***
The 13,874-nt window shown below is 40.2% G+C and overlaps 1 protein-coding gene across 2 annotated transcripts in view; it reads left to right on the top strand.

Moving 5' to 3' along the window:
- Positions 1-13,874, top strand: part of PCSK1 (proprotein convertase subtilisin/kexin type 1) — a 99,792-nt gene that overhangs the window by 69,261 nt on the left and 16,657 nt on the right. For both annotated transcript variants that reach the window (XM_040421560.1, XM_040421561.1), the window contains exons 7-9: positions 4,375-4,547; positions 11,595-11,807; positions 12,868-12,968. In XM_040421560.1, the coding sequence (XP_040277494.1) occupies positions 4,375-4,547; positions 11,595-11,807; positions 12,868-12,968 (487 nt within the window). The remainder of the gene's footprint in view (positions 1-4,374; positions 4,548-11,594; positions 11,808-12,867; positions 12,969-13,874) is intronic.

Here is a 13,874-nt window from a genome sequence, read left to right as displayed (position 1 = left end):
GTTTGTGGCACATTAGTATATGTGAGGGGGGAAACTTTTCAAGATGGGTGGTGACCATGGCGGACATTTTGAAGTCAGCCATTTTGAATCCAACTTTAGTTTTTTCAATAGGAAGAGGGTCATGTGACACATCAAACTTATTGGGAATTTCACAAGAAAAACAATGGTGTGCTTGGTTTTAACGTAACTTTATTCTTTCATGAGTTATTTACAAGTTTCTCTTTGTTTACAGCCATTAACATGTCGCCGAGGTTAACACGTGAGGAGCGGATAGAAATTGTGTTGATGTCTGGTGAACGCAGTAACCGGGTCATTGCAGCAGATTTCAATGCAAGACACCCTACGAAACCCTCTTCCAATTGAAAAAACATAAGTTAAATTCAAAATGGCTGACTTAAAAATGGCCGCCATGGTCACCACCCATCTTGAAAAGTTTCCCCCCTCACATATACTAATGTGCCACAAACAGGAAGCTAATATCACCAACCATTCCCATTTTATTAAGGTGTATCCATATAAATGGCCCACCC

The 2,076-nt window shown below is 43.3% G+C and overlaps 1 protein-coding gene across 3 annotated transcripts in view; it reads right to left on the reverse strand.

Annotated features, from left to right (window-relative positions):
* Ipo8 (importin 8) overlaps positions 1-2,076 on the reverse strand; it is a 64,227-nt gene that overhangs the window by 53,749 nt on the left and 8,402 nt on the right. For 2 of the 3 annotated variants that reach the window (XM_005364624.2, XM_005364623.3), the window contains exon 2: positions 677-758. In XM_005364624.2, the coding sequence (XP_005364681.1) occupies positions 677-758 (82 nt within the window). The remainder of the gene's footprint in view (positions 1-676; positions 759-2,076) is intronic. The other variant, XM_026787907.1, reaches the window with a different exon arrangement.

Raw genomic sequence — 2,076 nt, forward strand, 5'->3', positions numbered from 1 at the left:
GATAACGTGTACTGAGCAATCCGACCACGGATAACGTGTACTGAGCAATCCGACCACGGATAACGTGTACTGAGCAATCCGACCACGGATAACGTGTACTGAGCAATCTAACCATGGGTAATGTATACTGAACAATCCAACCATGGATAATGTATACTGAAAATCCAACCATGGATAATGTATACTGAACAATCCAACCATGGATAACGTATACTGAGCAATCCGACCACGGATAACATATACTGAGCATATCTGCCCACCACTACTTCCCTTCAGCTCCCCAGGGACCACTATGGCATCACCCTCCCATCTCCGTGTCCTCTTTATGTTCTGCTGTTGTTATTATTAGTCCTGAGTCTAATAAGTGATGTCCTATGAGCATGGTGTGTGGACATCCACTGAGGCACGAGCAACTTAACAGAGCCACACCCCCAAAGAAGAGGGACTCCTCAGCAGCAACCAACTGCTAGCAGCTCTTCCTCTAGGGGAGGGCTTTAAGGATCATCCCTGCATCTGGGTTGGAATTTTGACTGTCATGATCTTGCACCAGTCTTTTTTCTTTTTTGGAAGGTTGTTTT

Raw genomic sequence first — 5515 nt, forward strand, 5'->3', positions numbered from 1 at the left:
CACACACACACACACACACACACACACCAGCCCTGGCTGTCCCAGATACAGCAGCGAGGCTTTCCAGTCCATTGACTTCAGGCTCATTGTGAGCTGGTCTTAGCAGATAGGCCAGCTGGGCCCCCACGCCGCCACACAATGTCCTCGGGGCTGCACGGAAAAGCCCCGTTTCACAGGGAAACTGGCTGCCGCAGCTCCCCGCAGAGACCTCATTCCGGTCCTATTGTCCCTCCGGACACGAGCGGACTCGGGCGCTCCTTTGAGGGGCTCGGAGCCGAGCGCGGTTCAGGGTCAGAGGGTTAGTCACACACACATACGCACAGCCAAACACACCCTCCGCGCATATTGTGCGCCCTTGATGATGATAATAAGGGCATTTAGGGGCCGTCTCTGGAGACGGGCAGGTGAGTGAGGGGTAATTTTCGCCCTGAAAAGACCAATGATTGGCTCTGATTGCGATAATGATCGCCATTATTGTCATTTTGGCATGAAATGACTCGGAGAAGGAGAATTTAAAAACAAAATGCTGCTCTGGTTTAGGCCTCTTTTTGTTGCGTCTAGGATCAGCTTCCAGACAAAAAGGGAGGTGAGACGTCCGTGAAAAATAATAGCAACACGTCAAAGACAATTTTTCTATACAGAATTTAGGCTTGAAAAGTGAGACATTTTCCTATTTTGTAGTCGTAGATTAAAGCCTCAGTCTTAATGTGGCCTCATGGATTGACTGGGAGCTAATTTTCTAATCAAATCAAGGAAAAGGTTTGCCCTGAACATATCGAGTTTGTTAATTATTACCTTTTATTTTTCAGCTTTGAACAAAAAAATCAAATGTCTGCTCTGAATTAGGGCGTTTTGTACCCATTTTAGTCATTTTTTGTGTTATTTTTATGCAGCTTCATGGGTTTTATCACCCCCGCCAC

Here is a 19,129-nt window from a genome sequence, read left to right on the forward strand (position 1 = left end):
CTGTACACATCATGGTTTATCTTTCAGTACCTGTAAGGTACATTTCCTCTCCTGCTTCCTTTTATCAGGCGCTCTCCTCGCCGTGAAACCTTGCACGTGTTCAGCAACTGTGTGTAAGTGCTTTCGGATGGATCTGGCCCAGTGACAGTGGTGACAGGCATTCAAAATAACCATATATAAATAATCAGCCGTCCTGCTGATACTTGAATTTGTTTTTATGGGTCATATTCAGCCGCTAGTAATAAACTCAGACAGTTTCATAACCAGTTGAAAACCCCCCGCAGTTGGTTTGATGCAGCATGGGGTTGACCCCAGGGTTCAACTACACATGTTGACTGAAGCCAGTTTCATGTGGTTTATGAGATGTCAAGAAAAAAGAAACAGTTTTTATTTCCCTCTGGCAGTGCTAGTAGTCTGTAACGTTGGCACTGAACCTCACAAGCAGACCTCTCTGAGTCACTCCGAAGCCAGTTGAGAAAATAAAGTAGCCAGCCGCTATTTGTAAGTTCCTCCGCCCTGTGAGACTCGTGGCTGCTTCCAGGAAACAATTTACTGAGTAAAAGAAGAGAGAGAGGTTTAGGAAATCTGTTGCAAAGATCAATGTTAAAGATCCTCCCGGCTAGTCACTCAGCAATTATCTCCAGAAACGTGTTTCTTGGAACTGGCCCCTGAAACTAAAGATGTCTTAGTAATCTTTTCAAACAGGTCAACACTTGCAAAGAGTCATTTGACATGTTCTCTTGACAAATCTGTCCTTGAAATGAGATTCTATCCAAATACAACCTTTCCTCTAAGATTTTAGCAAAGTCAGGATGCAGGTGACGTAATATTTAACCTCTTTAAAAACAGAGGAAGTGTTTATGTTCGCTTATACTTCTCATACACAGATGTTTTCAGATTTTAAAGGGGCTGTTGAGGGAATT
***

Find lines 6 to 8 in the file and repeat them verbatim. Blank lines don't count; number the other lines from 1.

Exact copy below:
The 2,076-nt window shown below is 43.3% G+C and overlaps 1 protein-coding gene across 3 annotated transcripts in view; it reads right to left on the reverse strand.

Annotated features, from left to right (window-relative positions):
* Ipo8 (importin 8) overlaps positions 1-2,076 on the reverse strand; it is a 64,227-nt gene that overhangs the window by 53,749 nt on the left and 8,402 nt on the right. For 2 of the 3 annotated variants that reach the window (XM_005364624.2, XM_005364623.3), the window contains exon 2: positions 677-758. In XM_005364624.2, the coding sequence (XP_005364681.1) occupies positions 677-758 (82 nt within the window). The remainder of the gene's footprint in view (positions 1-676; positions 759-2,076) is intronic. The other variant, XM_026787907.1, reaches the window with a different exon arrangement.